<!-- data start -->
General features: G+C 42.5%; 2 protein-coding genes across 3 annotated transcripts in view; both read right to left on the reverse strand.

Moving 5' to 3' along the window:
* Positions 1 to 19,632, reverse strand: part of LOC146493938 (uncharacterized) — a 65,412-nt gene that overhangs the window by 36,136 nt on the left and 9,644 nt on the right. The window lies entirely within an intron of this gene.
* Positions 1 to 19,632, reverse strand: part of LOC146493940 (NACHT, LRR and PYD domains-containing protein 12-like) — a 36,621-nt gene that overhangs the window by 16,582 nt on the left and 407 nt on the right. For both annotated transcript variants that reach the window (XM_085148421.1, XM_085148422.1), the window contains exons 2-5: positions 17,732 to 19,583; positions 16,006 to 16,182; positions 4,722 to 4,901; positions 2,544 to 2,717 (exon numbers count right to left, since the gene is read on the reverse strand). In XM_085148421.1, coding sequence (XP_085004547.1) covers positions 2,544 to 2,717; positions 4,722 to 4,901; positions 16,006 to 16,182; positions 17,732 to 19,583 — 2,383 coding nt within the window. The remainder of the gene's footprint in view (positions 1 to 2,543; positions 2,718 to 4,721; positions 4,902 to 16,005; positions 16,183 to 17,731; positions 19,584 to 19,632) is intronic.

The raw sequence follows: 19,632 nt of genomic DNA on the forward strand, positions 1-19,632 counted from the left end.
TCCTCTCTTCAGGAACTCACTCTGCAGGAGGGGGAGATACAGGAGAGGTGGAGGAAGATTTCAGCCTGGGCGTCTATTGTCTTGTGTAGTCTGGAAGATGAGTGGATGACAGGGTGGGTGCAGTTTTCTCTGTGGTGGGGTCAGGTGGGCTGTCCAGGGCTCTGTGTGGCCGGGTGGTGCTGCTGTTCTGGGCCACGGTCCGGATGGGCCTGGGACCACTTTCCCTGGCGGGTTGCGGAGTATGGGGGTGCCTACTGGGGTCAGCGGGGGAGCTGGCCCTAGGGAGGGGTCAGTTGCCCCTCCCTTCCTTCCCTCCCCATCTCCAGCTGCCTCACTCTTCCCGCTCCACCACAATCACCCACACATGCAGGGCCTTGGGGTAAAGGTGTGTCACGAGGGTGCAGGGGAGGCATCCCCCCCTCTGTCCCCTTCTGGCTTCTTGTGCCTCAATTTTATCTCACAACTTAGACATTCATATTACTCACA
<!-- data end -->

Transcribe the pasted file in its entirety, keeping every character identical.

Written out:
General features: G+C 42.5%; 2 protein-coding genes across 3 annotated transcripts in view; both read right to left on the reverse strand.

Moving 5' to 3' along the window:
* Positions 1 to 19,632, reverse strand: part of LOC146493938 (uncharacterized) — a 65,412-nt gene that overhangs the window by 36,136 nt on the left and 9,644 nt on the right. The window lies entirely within an intron of this gene.
* Positions 1 to 19,632, reverse strand: part of LOC146493940 (NACHT, LRR and PYD domains-containing protein 12-like) — a 36,621-nt gene that overhangs the window by 16,582 nt on the left and 407 nt on the right. For both annotated transcript variants that reach the window (XM_085148421.1, XM_085148422.1), the window contains exons 2-5: positions 17,732 to 19,583; positions 16,006 to 16,182; positions 4,722 to 4,901; positions 2,544 to 2,717 (exon numbers count right to left, since the gene is read on the reverse strand). In XM_085148421.1, coding sequence (XP_085004547.1) covers positions 2,544 to 2,717; positions 4,722 to 4,901; positions 16,006 to 16,182; positions 17,732 to 19,583 — 2,383 coding nt within the window. The remainder of the gene's footprint in view (positions 1 to 2,543; positions 2,718 to 4,721; positions 4,902 to 16,005; positions 16,183 to 17,731; positions 19,584 to 19,632) is intronic.

The raw sequence follows: 19,632 nt of genomic DNA on the forward strand, positions 1-19,632 counted from the left end.
TCCTCTCTTCAGGAACTCACTCTGCAGGAGGGGGAGATACAGGAGAGGTGGAGGAAGATTTCAGCCTGGGCGTCTATTGTCTTGTGTAGTCTGGAAGATGAGTGGATGACAGGGTGGGTGCAGTTTTCTCTGTGGTGGGGTCAGGTGGGCTGTCCAGGGCTCTGTGTGGCCGGGTGGTGCTGCTGTTCTGGGCCACGGTCCGGATGGGCCTGGGACCACTTTCCCTGGCGGGTTGCGGAGTATGGGGGTGCCTACTGGGGTCAGCGGGGGAGCTGGCCCTAGGGAGGGGTCAGTTGCCCCTCCCTTCCTTCCCTCCCCATCTCCAGCTGCCTCACTCTTCCCGCTCCACCACAATCACCCACACATGCAGGGCCTTGGGGTAAAGGTGTGTCACGAGGGTGCAGGGGAGGCATCCCCCCCTCTGTCCCCTTCTGGCTTCTTGTGCCTCAATTTTATCTCACAACTTAGACATTCATATTACTCACA